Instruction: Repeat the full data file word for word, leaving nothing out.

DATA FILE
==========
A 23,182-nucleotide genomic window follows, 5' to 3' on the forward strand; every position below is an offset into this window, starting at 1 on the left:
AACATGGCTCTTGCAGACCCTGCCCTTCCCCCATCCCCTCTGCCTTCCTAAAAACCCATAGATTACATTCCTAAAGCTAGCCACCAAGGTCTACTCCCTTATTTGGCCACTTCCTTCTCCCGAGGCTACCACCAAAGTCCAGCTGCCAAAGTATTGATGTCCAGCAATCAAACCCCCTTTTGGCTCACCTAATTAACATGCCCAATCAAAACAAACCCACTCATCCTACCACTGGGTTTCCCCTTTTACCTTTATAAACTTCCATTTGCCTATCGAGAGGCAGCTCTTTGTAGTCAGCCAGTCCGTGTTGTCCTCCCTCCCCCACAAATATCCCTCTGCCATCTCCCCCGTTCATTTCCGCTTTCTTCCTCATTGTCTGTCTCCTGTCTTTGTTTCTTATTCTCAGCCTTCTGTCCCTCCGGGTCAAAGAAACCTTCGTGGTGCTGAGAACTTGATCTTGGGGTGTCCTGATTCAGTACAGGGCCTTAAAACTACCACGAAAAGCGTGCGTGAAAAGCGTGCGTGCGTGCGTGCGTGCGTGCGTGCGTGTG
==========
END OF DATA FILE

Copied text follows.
A 23,182-nucleotide genomic window follows, 5' to 3' on the forward strand; every position below is an offset into this window, starting at 1 on the left:
AACATGGCTCTTGCAGACCCTGCCCTTCCCCCATCCCCTCTGCCTTCCTAAAAACCCATAGATTACATTCCTAAAGCTAGCCACCAAGGTCTACTCCCTTATTTGGCCACTTCCTTCTCCCGAGGCTACCACCAAAGTCCAGCTGCCAAAGTATTGATGTCCAGCAATCAAACCCCCTTTTGGCTCACCTAATTAACATGCCCAATCAAAACAAACCCACTCATCCTACCACTGGGTTTCCCCTTTTACCTTTATAAACTTCCATTTGCCTATCGAGAGGCAGCTCTTTGTAGTCAGCCAGTCCGTGTTGTCCTCCCTCCCCCACAAATATCCCTCTGCCATCTCCCCCGTTCATTTCCGCTTTCTTCCTCATTGTCTGTCTCCTGTCTTTGTTTCTTATTCTCAGCCTTCTGTCCCTCCGGGTCAAAGAAACCTTCGTGGTGCTGAGAACTTGATCTTGGGGTGTCCTGATTCAGTACAGGGCCTTAAAACTACCACGAAAAGCGTGCGTGAAAAGCGTGCGTGCGTGCGTGCGTGCGTGCGTGCGTGTG